10.  My absolute favourite thing to do in the world when I’m travelling is to go to the local farmer’s market.  The flavour of a place really shines through when you meander through the booths and talk to the vendors.

the scene at the workshop.

And finally:  11.   Coordinating a workshop is a lot of work.  Jennifer Cockrall-King devoted herself to designing a thoughtful, logistically-perfect three days, and carried herself as our leader with grace and warmth.  She’s the most anti-tour guide tour guide I’ve ever met (and yes, that’s a good thing).

I promised myself at our last meal, I’d be in the moment (courtesy of Claudia of Nuovo magazine) and not photograph or document the meal.

It was at Bogner’s Restaurant in Penticton.  This place tricks you.  The setting in an old heritage house (complete with ghost upstairs) is incongruent with the food.   You think stuffy old French food?  You would be mistaken.

Chef Darin Patterson blew my preconceptions out of the water.  The quality of food in the Okanagan has caught up with the beauty of the surroundings at Bogner’s.  He and his creative team prepared farm to table food with French flare.  Each flavour in every course was bright and surprising, and the effect was audible all the way down the table of diehard foodies.  Warm touchtone beet tarte-tartin with stilton cream, seared halibut, sous-vide lamb saddle with smoked butternut squash, dark chocolate chip mousse?

I will now retire to bed, satied and happy.


12 thoughts on “what i learned at the okanagan food & wine writers’ workshop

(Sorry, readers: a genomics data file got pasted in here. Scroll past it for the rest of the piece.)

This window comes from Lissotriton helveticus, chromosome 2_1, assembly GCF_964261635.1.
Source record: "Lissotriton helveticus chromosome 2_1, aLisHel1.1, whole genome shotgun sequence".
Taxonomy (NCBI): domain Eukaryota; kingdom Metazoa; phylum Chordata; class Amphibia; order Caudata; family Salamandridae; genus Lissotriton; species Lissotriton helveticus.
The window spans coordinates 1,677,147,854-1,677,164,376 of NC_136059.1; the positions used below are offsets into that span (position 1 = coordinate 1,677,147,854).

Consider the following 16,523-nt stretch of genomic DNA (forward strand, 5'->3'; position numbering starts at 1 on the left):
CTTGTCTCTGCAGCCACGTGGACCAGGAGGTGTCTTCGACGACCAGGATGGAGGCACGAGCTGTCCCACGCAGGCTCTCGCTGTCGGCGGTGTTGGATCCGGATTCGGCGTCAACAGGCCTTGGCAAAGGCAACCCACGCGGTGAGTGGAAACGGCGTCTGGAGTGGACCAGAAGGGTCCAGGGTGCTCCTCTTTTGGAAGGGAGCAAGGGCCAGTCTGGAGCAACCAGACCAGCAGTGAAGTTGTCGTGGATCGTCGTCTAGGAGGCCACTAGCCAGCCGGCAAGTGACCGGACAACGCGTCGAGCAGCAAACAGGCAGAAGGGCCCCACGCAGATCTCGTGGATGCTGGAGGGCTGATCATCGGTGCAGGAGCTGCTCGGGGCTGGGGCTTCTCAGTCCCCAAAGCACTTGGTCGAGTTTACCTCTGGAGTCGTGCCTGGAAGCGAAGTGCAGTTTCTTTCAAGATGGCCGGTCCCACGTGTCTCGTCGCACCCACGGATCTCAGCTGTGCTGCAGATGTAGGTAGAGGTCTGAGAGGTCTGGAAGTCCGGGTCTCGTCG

1. Fantastic! Is it already over? You must be coming way down off of that high! Wonderful recap. I was aching to go. Aching… but, next time. What a wonderful opportunity and the people make the experience what it is. I have heard nothing but incredibly positive comments about everything Jennifer organizes. So, I knew it would be wonderful. And, small is also wonderful.
    So glad you got to go!

  2. This is a wonderful recap, Sue. Thanks so much. Really, I just let the Okanagan do its thing and let the farmers, chefs, and people who live here do their thing. And I agree, it’s a wonderful thing. It’s too good not to share.

  3. It was great to meet you and the rest of the OKFWWW folks out in the (soggy) orchard yesterday. So glad to hear that the apples sparked conversation! Sounds like you all had a fantastic time.


  4. Wonderful Love your take on the weekend Sue. So nice to meet you and to share the exceptional workshop experience with you, and the rest of our newly formed workshop fellowship. It’s a good thing when we all come away with delicious new aspirations and inspirations.

  5. I am finding the entire weekend very hard to put into words. How do describe so many emotions, learning experiences, instant friendships and food that has your taste buds dancing all in a few paragraphs. Of course as a professional writer you have risen to the challenge well…and the photos make my heart sing! Lovely to meet you.

  6. I do share your enthusiasm for food (beer and wine) well prepared. I do not share your ability to write and I say that with jealousy.